Canine and Feline Endocrinology and Reproduction by E. Feldman, R. Nelson

By E. Feldman, R. Nelson

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Cellular dehydration) created by a given solute, which would depend on the permeability characteristics unique to the osmoreceptor cell membrane. Cellular dehydration occurs when extracellular fluid osmolality is increased by a solute that cannot penetrate cell membranes. This causes water to be withdrawn from cells in an effort to equilibrate the osmotic gradient that is formed. Cellular dehydration, in turn, provides the signal for secretion of vasopressin and consumption of water. Studies indicate that an important role is also played by the blood-brain barrier, again suggesting unique permeability characteristics.

This list includes agents that either stimulate or inhibit AVP secretion, as well as substances that potentiate or inhibit the renal tubular response to AVP (Table 1-2; see Fig 1-4; Reeves et al, 1998). TABLE 1-2 DRUGS AND HORMONES REPORTED TO AFFECT VASOPRESSIN SECRETION OR ACTION SECRETION Stimulate AVP release Inhibit AVP release Acetylcholine α-Adrenergic drugs Anesthetic agents Atrial natriuretic peptide Angiotensin II Glucocorticoids Apomorphine Haloperidol β-Adrenergic drugs Oxilorphan Barbiturates Phenytoin Carbamazepine Promethazine Clofibrate Cyclophosphamide Histamine Insulin Metoclopramide Morphine and narcotic analogues Prostaglandin E2 Vincristine RENAL Potentiate AVP action Inhibit AVP action Aspirin α-Adrenergic drugs Carbamazepine Atrial natriuretic peptide Chlorpropamide Barbiturates Nonsteroidal anti-inflammatory agents Demeclocycline Glucocorticoids Thiazides Hypercalcemia Hypokalemia Methoxyflurane Prostaglandin E2 Protein kinase C Tetracyclines Vinca alkaloids FIGURE 1-4 Effects of selected drugs and electrolytes on vaso- pressin release and action.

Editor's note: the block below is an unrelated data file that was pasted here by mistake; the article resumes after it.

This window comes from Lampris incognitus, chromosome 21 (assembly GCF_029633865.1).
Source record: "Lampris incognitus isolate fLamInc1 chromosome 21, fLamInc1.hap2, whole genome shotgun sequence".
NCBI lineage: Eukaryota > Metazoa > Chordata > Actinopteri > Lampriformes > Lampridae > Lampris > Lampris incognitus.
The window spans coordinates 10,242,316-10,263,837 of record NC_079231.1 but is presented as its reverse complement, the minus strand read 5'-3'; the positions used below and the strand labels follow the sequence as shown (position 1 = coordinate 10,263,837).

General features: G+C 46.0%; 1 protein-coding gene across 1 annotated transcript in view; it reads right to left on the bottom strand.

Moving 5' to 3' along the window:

These animals often have dramatic elevations in BUN, which results from the obstruction and creates a marked osmotic diuresis once the obstruction is relieved. Postobstructive diuresis is self-limiting. The veterinarian, however, must be aware of this problem and maintain the animal’s hydration through aggressive fluid therapy, which can be slowly decreased over several days as the uremia clears and the osmotic diuresis declines. Vasopressin (antidiuretic hormone) deficiency Partial or complete lack of vasopressin production by the neurosecretory cells located in the supraoptic and paraventricular nuclei in the hypothalamus is called central diabetes insipidus (CDI).

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